- Get Some Peace and Quiet with Hammock Camping. You can get away from busy camping areas and find solitude. This makes it easier to relax in your campsite before bed and to get a good night of rest. If you don’t want the crowded social scene found in many park campsites, hammocks are a blessing. And when better campsites exist, you can use them. You can be more protected, wake up to a better view, fight fewer mosquitos at dinner, etc.
- You can camp near water more easily. Often it is faster and more convenient to camp near a water source. If you are hiking a trail where water sources are sparse, this is huge. With a hammock, you can camp near a water source even if there are no suitable ground campsites nearby.
- Protection yourself from rain and ground water. When rain strikes, campsites are not always the most pleasant place to be. The ground is wet, everything is wet, even your tent floor is wet. Without an extra tarp, you’ll be wet too. But alas, you have your hammock to use as a chair! And it’s covered by a tarp! You can relax, sit, and cook from the dry comfort of your hammock. This is much safer and more comfortable than trying to cook in a tent, which you should never do.
Hammocks do have some limitations and disadvantages.
Nothing is ever perfect, and the same is true for hammocks. You’ll want to know these limitations before relying on a hammock in the backcountry:
- To be set up well, you need strong enough trees.
- A hammock is a one-person shelter. Two-person hammocks may be ok for two people lounging. You don’t want to share a hammock with another adult while sleeping.
Hammocks can also have some less obvious drawbacks:
- Hammock system weight may vary, especially for cold weather. This is not an easy comparison. Hammock systems have several popular designs and configurations. Tents and ground systems have even more. Which ones should we compare? Trying to match sleep quality, campsite comfort, and impact makes it even more complex. How do we ensure that we’re comparing apples to apples?
- Hammocks and hammock accessories have improved over the years. Many hammock setups are much lighter than ground sleeping options. The exception is in hammocks capable of colder conditions. Cold-weather hammock camping requires a protective quilt underneath the hammock. Although negligible, this can make it heavier than an ultralight ground system. Still, in an apples to apples comparison, I still think the hammock wins. Any weight difference is not significant enough to be a solid disadvantage for hammocks.
Initial Learning Curve of backpacking with a hammock
Most backpackers are already familiar with how to setup a ground shelter. And, most people are already used to sleeping on the ground, or something placed on the ground. We grow up sleeping on them (beds).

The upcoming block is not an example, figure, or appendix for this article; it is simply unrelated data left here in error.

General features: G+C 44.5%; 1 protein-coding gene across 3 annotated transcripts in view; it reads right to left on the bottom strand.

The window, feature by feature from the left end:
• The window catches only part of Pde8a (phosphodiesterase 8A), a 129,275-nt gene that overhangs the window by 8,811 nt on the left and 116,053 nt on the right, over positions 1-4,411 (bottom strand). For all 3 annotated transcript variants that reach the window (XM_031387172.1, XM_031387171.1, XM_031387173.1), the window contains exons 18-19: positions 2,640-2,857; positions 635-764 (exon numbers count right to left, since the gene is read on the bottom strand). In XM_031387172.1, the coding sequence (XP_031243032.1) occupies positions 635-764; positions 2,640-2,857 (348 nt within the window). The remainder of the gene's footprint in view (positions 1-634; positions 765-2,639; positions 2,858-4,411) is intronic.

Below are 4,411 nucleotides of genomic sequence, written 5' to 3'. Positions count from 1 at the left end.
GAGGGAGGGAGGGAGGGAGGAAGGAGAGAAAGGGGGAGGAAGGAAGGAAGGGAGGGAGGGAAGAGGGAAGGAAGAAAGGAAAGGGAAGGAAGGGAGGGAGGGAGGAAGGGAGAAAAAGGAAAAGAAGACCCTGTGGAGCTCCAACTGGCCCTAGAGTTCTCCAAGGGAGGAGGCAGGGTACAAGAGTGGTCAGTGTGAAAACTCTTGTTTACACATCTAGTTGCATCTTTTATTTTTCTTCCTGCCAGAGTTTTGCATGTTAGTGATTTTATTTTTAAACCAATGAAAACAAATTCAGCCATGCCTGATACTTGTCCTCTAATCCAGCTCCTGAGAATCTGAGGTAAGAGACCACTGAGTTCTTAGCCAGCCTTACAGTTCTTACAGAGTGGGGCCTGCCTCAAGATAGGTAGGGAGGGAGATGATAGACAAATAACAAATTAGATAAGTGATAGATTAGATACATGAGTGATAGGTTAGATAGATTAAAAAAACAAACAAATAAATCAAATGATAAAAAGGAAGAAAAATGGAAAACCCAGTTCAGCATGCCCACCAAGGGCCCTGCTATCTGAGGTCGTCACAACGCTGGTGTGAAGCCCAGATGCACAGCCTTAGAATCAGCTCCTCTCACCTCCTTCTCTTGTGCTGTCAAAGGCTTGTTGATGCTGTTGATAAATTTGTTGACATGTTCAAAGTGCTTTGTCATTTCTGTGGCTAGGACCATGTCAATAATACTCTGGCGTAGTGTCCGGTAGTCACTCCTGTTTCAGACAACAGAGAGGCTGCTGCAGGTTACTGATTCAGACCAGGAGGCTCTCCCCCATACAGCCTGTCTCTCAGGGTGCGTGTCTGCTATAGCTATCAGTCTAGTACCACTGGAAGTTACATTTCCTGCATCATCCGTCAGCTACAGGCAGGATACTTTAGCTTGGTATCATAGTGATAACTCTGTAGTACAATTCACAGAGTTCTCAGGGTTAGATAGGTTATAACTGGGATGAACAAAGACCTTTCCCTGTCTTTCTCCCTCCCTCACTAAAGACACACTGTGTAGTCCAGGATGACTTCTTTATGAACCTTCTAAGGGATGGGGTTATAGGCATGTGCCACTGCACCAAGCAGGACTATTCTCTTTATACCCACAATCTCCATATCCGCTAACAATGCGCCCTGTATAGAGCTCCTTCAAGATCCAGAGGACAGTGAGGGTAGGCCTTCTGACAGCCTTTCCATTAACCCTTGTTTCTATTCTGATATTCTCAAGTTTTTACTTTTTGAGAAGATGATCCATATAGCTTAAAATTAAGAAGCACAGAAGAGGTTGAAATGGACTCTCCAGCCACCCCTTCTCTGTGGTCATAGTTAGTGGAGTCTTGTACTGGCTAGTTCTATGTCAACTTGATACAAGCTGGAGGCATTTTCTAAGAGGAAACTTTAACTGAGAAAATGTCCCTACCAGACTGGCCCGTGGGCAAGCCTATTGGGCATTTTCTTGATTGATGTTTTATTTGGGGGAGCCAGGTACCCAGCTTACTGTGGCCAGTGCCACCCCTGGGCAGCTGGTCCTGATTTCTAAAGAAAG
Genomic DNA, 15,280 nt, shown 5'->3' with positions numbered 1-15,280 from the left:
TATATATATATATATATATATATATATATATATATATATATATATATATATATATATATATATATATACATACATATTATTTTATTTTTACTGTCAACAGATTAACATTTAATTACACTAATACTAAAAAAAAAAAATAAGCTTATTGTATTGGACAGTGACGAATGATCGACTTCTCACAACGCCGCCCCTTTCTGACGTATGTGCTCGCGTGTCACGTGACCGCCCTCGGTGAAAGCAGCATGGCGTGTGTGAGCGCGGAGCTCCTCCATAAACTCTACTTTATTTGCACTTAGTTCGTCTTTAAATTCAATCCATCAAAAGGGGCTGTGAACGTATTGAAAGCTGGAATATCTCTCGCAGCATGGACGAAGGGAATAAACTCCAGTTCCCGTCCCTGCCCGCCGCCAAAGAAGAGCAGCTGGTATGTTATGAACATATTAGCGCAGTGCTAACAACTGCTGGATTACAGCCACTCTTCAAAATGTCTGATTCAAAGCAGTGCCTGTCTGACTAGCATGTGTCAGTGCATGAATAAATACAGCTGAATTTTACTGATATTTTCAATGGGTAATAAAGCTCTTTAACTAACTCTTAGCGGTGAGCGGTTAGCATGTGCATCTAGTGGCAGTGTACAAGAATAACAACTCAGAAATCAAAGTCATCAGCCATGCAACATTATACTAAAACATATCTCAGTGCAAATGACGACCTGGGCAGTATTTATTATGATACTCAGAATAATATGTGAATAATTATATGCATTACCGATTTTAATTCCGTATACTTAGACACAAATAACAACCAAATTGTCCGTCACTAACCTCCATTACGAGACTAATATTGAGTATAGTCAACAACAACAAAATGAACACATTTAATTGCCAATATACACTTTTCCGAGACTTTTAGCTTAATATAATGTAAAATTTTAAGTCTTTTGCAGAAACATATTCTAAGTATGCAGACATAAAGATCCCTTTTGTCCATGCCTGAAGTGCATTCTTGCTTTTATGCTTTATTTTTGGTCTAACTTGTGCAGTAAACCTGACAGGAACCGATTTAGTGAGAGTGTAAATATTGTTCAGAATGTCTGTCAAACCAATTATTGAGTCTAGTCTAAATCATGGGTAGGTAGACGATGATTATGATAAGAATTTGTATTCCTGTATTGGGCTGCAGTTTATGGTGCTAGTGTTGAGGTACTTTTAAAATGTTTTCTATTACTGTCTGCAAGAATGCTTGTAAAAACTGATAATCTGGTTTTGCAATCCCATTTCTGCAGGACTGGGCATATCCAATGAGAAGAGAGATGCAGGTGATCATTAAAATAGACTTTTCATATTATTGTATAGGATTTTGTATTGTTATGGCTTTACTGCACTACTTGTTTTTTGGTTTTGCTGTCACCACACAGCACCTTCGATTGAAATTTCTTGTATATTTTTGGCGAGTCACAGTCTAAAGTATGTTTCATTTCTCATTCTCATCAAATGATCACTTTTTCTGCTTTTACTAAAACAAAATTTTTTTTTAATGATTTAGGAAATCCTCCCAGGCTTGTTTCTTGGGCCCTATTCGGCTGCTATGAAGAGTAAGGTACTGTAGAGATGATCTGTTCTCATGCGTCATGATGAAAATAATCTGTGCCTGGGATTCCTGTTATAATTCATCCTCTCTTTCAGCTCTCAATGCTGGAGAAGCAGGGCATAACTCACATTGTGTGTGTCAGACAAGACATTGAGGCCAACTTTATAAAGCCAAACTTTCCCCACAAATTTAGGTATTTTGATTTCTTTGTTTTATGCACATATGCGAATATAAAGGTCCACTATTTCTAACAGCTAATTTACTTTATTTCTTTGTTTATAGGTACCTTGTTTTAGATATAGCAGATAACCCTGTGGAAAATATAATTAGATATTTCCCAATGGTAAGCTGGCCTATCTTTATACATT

In contrast, many backpackers and campers are unfamiliar with hammock camping. There is a bit of an art to setting up a camping or backpacking hammock and sleeping in one. So, learning to hammock camp well may take a little time. The learning curve is not difficult, though, and the benefits are more than worth it.
Sleeping comfort is different for everyone, especially while camping
As mentioned earlier, most people prefer the comfort of a hammock to sleeping on the ground. But…
- Some hammocks cradle the body with a slight banana bend. Some people don’t like this, but most don’t notice it. You can fix this by using a wide asymmetric hammock, or a bridge hammock.
- Some people feel a little squeezed in a hammock. You may or may not. Bridge hammocks will also reduce this feeling.
Cold comfort when hammock camping takes extra planning.
You’re use to insulating your underside as a ground sleeper. You may use a closed-cell foam pad or inflatable sleeping pad. In a camping hammock, you need something different. You are even more sensitive to cooling from underneath, especially if there is wind. Even in moderate temperatures, heat loss is a factor. You can lose significant heat to the air moving around your body.
For cold-weather hammock camping, you will need to have effective insulation underneath your hammock. Besides your topside protection (blankets or sleeping bag), you will need underside protection. A sleeping pad can work, but isn’t ideal. Under-quilts are preferable, and you can buy them with your hammock. In extreme cold you may also want complete underside wind protection. You can get this in a several ways.
You can use a full-sided tarp, so that it hangs well below the dip of your hammock. For even further protection, you can hang a tarp or space blanket below your underquilt. If there is any wind, you will at least need a large and well-pitched tarp to stay warm and dry.
Once mastered, sleeping warmly in a hammock is simple.
As with any backpacking tool or method, you need to practice all of your hammocking skills in short-term, low-risk outings. You should set up your hammock, tarp, and underquilt in a controlled environment first. Then, try it out on an easy trip in a beginner level setting.
That way, you can discover the optimal applications for your gear. You can learn the limitations of your gear, supplies, and skills. If the practice goes well, you can put it in place on longer and riskier trips. If things don’t go well, at least the discomfort was short-lived. And, you can learn and adapt to improve for the next outing. This will make you more prepared and more confident in the backcountry.